Good news, my research assistant came in and told me all about her latest experiments. Beautiful results that made me forget about all the other crap and reminded me why I do this job. Spent some time after she left, looking at published papers, to see if there was an explanation for the results.

Then it was back to the paperwork. This time I had to write a reference for a medical colleague. This was not a problem because she is very good and the reference form was like a multiple choice questionaire. Fantastic! What a time-saver!

The rest of the afternoon was spent diagnosing the fault on a dead imac. After an hour I confirmed that it didn't work.

So my time sheet today reads Science-1 hour; Assorted Bullshit-6 hours; Moaning about my lot-1 hour . This fully justifies my categorisation as being "research active".

Wednesday, October 13, 2004

Mo and Larry were there

Yet another committee meeting this AM. I have lost track of which subgroup of which research theme of which national network it is supposed to represent. Seems I am not the only one because the clinicians who chaired the meeting (Mo and Larry were there but Curly sent his apologies) wanted to change the title of the working group (or is it a focus group?). Anyway a mailshot to the whole campus inviting interested parties to attend resulted in two new suckers rolling up. Meanwhile several people had sent their apologies so we were down to 5, plus the secretary taking minutes. I felt sorry for her listening to the windbags. How can you generate useful minutes from egocentrical rambling? I would suggest one action point- no more meetings! To add insult to injury, there was supposed to be a talk but the speaker did not turn up. Apparently she got lost going to the last meeting, so it would be advisable to send a cab for her next time. Or invest in video conferencing technology. As usual the main conclusions were that informal soundings needed to be taken, and that another meeting should be organised.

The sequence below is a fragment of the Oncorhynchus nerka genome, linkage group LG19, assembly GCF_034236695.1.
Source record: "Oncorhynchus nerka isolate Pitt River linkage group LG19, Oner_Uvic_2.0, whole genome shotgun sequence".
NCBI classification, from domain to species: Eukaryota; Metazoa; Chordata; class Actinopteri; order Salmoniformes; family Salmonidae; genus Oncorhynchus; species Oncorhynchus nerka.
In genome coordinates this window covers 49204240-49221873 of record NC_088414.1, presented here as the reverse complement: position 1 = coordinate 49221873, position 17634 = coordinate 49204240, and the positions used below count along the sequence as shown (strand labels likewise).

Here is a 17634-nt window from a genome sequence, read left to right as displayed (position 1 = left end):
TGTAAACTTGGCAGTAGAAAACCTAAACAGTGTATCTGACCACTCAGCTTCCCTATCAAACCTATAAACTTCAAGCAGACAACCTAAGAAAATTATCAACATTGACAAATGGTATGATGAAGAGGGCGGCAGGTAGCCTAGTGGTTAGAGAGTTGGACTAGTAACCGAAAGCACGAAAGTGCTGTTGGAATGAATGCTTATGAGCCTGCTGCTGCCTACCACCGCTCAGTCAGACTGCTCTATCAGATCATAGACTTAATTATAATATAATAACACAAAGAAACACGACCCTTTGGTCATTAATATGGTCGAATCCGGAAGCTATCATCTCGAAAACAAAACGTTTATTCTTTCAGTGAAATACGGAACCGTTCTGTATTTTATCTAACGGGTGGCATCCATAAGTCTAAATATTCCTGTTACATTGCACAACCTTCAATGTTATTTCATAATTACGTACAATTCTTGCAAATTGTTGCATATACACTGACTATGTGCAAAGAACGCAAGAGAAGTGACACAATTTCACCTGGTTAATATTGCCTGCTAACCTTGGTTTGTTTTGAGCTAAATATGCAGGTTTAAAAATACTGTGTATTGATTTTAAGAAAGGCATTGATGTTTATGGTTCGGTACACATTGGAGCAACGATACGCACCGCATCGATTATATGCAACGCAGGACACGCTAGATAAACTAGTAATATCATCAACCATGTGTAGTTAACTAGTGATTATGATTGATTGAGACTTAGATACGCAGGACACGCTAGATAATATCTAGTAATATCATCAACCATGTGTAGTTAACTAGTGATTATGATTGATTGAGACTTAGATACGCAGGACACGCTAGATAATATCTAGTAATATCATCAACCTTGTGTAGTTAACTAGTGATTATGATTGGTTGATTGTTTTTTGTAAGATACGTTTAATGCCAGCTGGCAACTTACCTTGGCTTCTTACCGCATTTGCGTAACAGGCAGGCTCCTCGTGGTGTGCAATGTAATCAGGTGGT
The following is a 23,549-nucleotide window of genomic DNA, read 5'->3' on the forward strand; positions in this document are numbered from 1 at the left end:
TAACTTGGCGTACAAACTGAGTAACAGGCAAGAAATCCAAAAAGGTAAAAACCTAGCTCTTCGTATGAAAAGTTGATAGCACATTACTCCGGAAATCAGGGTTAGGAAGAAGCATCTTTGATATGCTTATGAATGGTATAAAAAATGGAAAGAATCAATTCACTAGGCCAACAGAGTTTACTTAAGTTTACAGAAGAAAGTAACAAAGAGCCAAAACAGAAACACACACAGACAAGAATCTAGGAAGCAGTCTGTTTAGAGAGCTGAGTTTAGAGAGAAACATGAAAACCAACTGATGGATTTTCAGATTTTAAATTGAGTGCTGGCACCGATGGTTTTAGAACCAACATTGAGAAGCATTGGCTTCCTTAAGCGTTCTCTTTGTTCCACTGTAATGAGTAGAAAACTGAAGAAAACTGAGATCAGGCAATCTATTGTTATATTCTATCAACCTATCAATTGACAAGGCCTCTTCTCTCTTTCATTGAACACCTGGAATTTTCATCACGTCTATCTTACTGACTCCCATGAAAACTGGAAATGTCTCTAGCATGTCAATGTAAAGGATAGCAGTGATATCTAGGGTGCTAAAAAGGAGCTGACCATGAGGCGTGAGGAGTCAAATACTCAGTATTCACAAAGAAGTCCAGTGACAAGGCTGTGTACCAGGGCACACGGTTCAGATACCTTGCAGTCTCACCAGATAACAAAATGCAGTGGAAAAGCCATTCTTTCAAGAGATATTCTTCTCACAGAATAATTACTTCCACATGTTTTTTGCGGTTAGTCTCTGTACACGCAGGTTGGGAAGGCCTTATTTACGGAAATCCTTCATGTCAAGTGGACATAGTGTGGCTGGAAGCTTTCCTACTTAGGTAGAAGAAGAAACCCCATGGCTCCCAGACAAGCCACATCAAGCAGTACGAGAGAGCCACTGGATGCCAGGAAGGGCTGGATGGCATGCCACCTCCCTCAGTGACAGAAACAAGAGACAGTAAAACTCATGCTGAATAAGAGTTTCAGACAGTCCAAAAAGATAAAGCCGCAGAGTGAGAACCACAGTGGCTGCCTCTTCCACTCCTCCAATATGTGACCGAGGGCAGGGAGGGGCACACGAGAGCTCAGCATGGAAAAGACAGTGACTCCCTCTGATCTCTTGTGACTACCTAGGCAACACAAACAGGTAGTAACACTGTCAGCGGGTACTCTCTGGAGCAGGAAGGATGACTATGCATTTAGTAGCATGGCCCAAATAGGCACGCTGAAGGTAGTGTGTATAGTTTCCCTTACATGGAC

After this painful ordeal, I will be going to the dentist. I must be a masochist!

Tuesday, October 12, 2004

Oxford exodus

I think I must have caught something from the pigeons, my guts were churning last night. Not too many side effects apart from insomnia and the lingering taste of Rennies.